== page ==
From political love children to movie star arrests, who doesn’t love a bit of trashy celebrity gossip? As it turns out, many British celebrities, who can spend upwards of £20,000-50,000 to squash would-be scandals with a super-injunction, an exceptionally strict UK gag order which keeps the requestor completely anonymous and prevents the British media from publishing details about either the salacious story...or the existence of the gag order itself.
Earlier last month, an anonymous Twitter user attracted more than 100,000 followers by leaking information about alleged scandals which had been smothered by a super-injunction. Following coverage on celeb-watch blogs like Gawker, that Twitter handle fizzled out almost as quickly as it appeared. But by the end of May, a new username seemed to take its place, and then quieted just as quickly as its list of gossip-hungry followers grew. The popularity of these two accounts illustrated the challenges of maintaining an anonymous legal remedy in the Internet age, and raised some fascinating legal questions (e.g., was every British Twitter user who “re-tweeted” the offending accusations technically in contempt of court?).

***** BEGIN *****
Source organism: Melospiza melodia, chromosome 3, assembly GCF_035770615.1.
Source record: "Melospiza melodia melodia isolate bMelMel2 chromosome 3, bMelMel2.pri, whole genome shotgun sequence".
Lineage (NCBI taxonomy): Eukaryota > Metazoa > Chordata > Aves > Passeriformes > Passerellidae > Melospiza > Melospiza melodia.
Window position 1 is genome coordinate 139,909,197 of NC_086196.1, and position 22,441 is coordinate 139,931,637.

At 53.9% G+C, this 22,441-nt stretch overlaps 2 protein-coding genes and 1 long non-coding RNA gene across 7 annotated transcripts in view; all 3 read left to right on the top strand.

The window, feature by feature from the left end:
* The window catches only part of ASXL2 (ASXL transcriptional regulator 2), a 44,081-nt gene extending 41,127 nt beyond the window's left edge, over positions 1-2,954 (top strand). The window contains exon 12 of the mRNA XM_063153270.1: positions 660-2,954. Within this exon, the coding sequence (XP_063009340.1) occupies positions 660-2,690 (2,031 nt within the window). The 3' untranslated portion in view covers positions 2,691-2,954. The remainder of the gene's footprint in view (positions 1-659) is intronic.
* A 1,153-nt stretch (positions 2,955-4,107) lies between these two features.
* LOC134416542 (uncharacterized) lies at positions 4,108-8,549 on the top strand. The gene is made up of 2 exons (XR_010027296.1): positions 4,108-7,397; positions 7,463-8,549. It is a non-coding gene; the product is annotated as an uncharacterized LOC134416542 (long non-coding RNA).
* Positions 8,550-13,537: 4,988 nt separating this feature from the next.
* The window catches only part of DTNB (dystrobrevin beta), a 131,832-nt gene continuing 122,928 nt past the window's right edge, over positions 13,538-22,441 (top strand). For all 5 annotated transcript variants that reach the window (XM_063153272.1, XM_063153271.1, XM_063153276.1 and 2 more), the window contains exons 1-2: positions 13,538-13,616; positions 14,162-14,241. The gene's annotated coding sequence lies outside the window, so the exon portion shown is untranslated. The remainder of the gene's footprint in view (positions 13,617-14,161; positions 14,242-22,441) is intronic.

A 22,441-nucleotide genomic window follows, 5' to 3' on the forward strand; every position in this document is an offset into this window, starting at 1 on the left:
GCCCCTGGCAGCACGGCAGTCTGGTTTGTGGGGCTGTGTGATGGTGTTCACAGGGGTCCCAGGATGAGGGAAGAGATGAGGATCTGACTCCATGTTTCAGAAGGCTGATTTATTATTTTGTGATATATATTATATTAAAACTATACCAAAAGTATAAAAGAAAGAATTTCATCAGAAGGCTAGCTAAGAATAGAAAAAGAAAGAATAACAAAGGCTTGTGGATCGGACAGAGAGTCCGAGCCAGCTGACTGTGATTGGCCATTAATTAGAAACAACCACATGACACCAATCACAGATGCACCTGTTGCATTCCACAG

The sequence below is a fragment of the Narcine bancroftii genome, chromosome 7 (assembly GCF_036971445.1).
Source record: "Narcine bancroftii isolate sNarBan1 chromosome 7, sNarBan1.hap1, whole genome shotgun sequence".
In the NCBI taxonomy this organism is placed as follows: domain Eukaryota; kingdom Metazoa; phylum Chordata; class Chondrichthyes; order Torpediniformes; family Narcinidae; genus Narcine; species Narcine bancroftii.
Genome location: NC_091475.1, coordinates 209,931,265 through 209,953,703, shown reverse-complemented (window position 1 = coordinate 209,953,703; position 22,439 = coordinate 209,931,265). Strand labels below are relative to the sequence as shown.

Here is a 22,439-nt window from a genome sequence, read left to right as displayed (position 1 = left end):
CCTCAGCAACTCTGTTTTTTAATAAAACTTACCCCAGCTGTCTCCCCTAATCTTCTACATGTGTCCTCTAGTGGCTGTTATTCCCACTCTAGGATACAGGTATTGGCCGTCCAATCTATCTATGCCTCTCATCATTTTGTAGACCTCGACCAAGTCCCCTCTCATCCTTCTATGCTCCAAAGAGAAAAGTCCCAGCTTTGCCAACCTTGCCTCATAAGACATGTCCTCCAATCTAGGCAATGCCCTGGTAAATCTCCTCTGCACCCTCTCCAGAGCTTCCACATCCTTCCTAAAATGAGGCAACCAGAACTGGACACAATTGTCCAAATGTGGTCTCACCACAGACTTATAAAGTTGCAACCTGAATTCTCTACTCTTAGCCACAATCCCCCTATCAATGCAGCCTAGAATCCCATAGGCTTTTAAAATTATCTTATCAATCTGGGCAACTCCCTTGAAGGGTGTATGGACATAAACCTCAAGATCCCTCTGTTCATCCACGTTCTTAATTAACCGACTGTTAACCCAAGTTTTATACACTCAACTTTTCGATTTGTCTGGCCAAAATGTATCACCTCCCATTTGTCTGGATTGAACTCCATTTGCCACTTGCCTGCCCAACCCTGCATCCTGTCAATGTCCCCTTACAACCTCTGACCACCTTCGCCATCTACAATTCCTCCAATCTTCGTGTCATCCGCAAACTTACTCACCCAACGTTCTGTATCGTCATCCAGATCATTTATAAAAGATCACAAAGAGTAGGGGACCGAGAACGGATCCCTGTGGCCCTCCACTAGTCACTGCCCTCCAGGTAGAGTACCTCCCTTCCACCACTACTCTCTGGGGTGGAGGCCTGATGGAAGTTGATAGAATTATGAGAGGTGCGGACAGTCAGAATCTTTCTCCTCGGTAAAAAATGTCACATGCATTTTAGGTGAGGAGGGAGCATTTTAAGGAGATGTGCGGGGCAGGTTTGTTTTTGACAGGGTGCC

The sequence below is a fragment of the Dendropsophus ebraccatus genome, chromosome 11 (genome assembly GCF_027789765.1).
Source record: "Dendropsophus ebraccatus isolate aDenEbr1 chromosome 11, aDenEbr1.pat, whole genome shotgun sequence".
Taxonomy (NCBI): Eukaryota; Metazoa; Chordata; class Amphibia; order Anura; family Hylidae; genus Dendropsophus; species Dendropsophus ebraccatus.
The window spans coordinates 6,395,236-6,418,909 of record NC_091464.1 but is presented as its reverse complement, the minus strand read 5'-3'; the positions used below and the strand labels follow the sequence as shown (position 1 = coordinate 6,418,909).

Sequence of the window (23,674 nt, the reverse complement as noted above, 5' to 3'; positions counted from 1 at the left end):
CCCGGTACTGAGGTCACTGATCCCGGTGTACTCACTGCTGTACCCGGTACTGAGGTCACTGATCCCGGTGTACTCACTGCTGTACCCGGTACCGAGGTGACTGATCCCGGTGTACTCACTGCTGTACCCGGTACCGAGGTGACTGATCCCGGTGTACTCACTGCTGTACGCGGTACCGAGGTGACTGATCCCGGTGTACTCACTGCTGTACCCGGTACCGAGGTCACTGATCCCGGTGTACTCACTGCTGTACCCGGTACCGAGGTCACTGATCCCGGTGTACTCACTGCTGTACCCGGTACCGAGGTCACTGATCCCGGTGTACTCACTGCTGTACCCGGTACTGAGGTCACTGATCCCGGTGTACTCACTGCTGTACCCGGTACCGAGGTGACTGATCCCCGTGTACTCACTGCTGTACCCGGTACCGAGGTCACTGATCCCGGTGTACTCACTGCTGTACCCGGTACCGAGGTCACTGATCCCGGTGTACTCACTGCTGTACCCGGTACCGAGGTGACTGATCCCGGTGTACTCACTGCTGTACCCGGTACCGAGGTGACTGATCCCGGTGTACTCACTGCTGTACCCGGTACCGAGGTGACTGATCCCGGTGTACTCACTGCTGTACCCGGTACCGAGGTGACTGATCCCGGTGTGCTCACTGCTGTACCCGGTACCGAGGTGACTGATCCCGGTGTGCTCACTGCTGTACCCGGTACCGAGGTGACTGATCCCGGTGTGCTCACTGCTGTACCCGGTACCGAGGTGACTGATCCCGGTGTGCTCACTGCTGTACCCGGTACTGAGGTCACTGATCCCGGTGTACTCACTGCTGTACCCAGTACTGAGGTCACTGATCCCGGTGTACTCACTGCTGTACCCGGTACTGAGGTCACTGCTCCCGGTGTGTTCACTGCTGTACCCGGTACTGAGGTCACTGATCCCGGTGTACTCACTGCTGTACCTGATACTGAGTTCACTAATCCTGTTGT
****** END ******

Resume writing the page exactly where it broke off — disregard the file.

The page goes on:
Super-injunctions are a curious phenomenon to American readers, who are accustomed to more public legal proceedings than are the norm in the United Kingdom. But the popularity of these Twitter exposés demonstrates that many British citizens find the remedy to be excessive, too. In 2010, the UK judiciary convened a Committee on Super-Injunctions to examine use of the remedy from 2005-2011 and provide recommendations on future use of anonymous court orders. The committee’s May 2011 Final Report gives valuable background on the use of super-injunctions as well as their less-strict cousin, the anonymised injunction.
If all of this has left you curious to learn more about the super-injunction or the UK’s legal system more generally, check out the resources in our research guide on English Law. The Goodson Law Library owns a number of relevant treatises, which can be located by using the subject heading feature in the Duke Libraries Catalog (for example, privacy, right of—great britain). As always, if you have questions about researching this or any other legal topic, be sure to Ask a Librarian.